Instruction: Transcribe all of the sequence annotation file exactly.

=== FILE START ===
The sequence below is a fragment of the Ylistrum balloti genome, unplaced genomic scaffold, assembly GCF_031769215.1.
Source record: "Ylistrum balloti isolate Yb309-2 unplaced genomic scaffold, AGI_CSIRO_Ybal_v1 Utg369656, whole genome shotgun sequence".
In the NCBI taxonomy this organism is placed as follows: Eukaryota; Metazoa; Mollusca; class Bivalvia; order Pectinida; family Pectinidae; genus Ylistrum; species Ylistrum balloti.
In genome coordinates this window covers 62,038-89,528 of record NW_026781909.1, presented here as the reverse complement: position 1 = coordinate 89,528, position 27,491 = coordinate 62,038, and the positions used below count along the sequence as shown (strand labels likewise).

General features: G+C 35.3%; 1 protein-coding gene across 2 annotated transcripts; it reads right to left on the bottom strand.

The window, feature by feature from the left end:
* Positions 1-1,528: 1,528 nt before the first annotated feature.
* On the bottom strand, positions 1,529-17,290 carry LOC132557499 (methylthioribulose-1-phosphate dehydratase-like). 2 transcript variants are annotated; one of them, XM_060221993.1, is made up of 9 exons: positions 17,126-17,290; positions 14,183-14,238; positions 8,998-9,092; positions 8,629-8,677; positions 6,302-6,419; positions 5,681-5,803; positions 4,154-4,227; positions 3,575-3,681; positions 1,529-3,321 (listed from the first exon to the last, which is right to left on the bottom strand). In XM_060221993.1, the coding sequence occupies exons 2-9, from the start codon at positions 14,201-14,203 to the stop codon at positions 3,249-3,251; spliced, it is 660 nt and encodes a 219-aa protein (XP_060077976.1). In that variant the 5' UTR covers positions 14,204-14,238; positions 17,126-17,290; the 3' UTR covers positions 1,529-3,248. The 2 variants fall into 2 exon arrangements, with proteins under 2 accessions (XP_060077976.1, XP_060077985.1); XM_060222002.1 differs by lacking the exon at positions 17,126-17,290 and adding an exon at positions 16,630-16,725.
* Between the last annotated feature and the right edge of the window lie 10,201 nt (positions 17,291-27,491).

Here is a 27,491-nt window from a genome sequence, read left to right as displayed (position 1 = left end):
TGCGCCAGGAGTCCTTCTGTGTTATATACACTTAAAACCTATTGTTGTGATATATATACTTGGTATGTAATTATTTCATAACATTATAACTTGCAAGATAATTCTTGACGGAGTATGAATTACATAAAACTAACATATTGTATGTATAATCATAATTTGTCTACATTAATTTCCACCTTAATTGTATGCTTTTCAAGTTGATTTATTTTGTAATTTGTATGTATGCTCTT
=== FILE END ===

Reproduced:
The sequence below is a fragment of the Ylistrum balloti genome, unplaced genomic scaffold, assembly GCF_031769215.1.
Source record: "Ylistrum balloti isolate Yb309-2 unplaced genomic scaffold, AGI_CSIRO_Ybal_v1 Utg369656, whole genome shotgun sequence".
In the NCBI taxonomy this organism is placed as follows: Eukaryota; Metazoa; Mollusca; class Bivalvia; order Pectinida; family Pectinidae; genus Ylistrum; species Ylistrum balloti.
In genome coordinates this window covers 62,038-89,528 of record NW_026781909.1, presented here as the reverse complement: position 1 = coordinate 89,528, position 27,491 = coordinate 62,038, and the positions used below count along the sequence as shown (strand labels likewise).

General features: G+C 35.3%; 1 protein-coding gene across 2 annotated transcripts; it reads right to left on the bottom strand.

The window, feature by feature from the left end:
* Positions 1-1,528: 1,528 nt before the first annotated feature.
* On the bottom strand, positions 1,529-17,290 carry LOC132557499 (methylthioribulose-1-phosphate dehydratase-like). 2 transcript variants are annotated; one of them, XM_060221993.1, is made up of 9 exons: positions 17,126-17,290; positions 14,183-14,238; positions 8,998-9,092; positions 8,629-8,677; positions 6,302-6,419; positions 5,681-5,803; positions 4,154-4,227; positions 3,575-3,681; positions 1,529-3,321 (listed from the first exon to the last, which is right to left on the bottom strand). In XM_060221993.1, the coding sequence occupies exons 2-9, from the start codon at positions 14,201-14,203 to the stop codon at positions 3,249-3,251; spliced, it is 660 nt and encodes a 219-aa protein (XP_060077976.1). In that variant the 5' UTR covers positions 14,204-14,238; positions 17,126-17,290; the 3' UTR covers positions 1,529-3,248. The 2 variants fall into 2 exon arrangements, with proteins under 2 accessions (XP_060077976.1, XP_060077985.1); XM_060222002.1 differs by lacking the exon at positions 17,126-17,290 and adding an exon at positions 16,630-16,725.
* Between the last annotated feature and the right edge of the window lie 10,201 nt (positions 17,291-27,491).

Here is a 27,491-nt window from a genome sequence, read left to right as displayed (position 1 = left end):
TGCGCCAGGAGTCCTTCTGTGTTATATACACTTAAAACCTATTGTTGTGATATATATACTTGGTATGTAATTATTTCATAACATTATAACTTGCAAGATAATTCTTGACGGAGTATGAATTACATAAAACTAACATATTGTATGTATAATCATAATTTGTCTACATTAATTTCCACCTTAATTGTATGCTTTTCAAGTTGATTTATTTTGTAATTTGTATGTATGCTCTT